If in doubt, ask yourself what you do out of guilt. Trying to please others too much is guilt based. I’ve been a big people pleaser for many years, and overly so. Think doormat. That mindset is one of almost pure guilt married with trying too hard to be accepted. If the guilt involves your parents or kids, I assume there is going to be some guilt there that may be normal. That’s not what I’m talking about. Doing what we feel invisibly pushed to do can be out of a sense of guilt. It sneaks under the radar. My experience shopping for dog food taught me it can be there, subtly, in the background, driving daily decisions.

Try and find where you might be experiencing guilt as a subtle driving force, and kick it out of your life. Begin to recognize those vibes and pay attention to what really drives you to act.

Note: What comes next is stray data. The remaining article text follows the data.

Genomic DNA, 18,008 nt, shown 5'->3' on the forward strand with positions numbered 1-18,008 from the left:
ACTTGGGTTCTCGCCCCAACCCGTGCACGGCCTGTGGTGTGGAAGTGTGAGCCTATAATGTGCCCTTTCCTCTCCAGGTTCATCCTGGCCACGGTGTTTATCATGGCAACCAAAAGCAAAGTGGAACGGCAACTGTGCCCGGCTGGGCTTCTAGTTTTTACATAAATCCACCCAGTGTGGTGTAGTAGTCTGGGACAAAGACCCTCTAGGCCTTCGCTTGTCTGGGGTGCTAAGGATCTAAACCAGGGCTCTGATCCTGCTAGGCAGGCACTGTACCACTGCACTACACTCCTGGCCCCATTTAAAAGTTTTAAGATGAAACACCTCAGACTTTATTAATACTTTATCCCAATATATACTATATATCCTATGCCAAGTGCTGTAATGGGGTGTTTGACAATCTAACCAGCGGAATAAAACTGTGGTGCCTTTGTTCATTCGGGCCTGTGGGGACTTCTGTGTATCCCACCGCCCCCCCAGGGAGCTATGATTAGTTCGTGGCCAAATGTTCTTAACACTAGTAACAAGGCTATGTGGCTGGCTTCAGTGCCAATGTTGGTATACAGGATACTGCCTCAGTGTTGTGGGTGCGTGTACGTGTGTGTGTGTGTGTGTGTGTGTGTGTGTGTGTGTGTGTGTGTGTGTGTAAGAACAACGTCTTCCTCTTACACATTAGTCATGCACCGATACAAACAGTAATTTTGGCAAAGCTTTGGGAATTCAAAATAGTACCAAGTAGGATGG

Comments are welcome. “Likes” tell me someone is listening. Love and Light, ❤ Patty

Losing a horse helped heal my heart

My horse Silver left the morning after a blood red moon this past January. I had to make the difficult decision to have him put down after two days of pain, confusion, and chaos. His leaving had me totally spent physically and emotionally. I was gutted. My goofy, silly, drama queen horse and loving friend was gone. He was 22 years old and I only had him for four and a half years. I expected him to live to see 30 and be a gentle old bag of bones wandering around my property keeping me company in my upcoming retirement. My soul dog Google died in March 2017 and my first horse, Scar, died three months after that. Only seven months had gone by. This was heavy. It wasn’t supposed to happen like this.